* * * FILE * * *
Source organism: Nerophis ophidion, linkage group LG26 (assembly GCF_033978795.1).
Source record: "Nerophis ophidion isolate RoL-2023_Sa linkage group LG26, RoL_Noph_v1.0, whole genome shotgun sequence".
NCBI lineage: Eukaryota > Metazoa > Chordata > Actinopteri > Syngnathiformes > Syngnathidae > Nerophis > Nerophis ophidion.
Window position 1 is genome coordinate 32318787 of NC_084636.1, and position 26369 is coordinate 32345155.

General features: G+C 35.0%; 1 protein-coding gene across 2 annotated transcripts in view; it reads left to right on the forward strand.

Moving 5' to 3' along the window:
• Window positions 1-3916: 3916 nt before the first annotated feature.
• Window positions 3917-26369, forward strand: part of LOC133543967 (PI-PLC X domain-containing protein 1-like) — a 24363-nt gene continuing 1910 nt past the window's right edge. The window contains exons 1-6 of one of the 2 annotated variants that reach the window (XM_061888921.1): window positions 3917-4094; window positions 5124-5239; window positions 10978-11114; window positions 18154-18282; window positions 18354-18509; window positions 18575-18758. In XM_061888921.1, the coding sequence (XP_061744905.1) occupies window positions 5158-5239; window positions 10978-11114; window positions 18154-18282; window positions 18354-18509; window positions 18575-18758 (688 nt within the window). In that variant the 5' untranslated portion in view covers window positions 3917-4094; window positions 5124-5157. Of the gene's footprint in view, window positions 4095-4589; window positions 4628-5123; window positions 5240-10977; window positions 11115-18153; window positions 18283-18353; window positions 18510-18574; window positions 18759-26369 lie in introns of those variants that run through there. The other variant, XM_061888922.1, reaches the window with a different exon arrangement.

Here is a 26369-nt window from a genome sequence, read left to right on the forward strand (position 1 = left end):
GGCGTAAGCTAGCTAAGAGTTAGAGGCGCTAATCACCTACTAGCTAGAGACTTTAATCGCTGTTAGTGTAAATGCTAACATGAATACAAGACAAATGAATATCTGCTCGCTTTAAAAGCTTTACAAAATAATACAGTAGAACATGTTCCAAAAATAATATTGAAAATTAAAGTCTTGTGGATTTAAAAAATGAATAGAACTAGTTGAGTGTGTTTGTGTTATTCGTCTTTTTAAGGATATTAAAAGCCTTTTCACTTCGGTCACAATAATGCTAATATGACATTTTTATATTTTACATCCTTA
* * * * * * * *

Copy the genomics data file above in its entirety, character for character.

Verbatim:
Source organism: Nerophis ophidion, linkage group LG26 (assembly GCF_033978795.1).
Source record: "Nerophis ophidion isolate RoL-2023_Sa linkage group LG26, RoL_Noph_v1.0, whole genome shotgun sequence".
NCBI lineage: Eukaryota > Metazoa > Chordata > Actinopteri > Syngnathiformes > Syngnathidae > Nerophis > Nerophis ophidion.
Window position 1 is genome coordinate 32318787 of NC_084636.1, and position 26369 is coordinate 32345155.

General features: G+C 35.0%; 1 protein-coding gene across 2 annotated transcripts in view; it reads left to right on the forward strand.

Moving 5' to 3' along the window:
• Window positions 1-3916: 3916 nt before the first annotated feature.
• Window positions 3917-26369, forward strand: part of LOC133543967 (PI-PLC X domain-containing protein 1-like) — a 24363-nt gene continuing 1910 nt past the window's right edge. The window contains exons 1-6 of one of the 2 annotated variants that reach the window (XM_061888921.1): window positions 3917-4094; window positions 5124-5239; window positions 10978-11114; window positions 18154-18282; window positions 18354-18509; window positions 18575-18758. In XM_061888921.1, the coding sequence (XP_061744905.1) occupies window positions 5158-5239; window positions 10978-11114; window positions 18154-18282; window positions 18354-18509; window positions 18575-18758 (688 nt within the window). In that variant the 5' untranslated portion in view covers window positions 3917-4094; window positions 5124-5157. Of the gene's footprint in view, window positions 4095-4589; window positions 4628-5123; window positions 5240-10977; window positions 11115-18153; window positions 18283-18353; window positions 18510-18574; window positions 18759-26369 lie in introns of those variants that run through there. The other variant, XM_061888922.1, reaches the window with a different exon arrangement.

Here is a 26369-nt window from a genome sequence, read left to right on the forward strand (position 1 = left end):
GGCGTAAGCTAGCTAAGAGTTAGAGGCGCTAATCACCTACTAGCTAGAGACTTTAATCGCTGTTAGTGTAAATGCTAACATGAATACAAGACAAATGAATATCTGCTCGCTTTAAAAGCTTTACAAAATAATACAGTAGAACATGTTCCAAAAATAATATTGAAAATTAAAGTCTTGTGGATTTAAAAAATGAATAGAACTAGTTGAGTGTGTTTGTGTTATTCGTCTTTTTAAGGATATTAAAAGCCTTTTCACTTCGGTCACAATAATGCTAATATGACATTTTTATATTTTACATCCTTA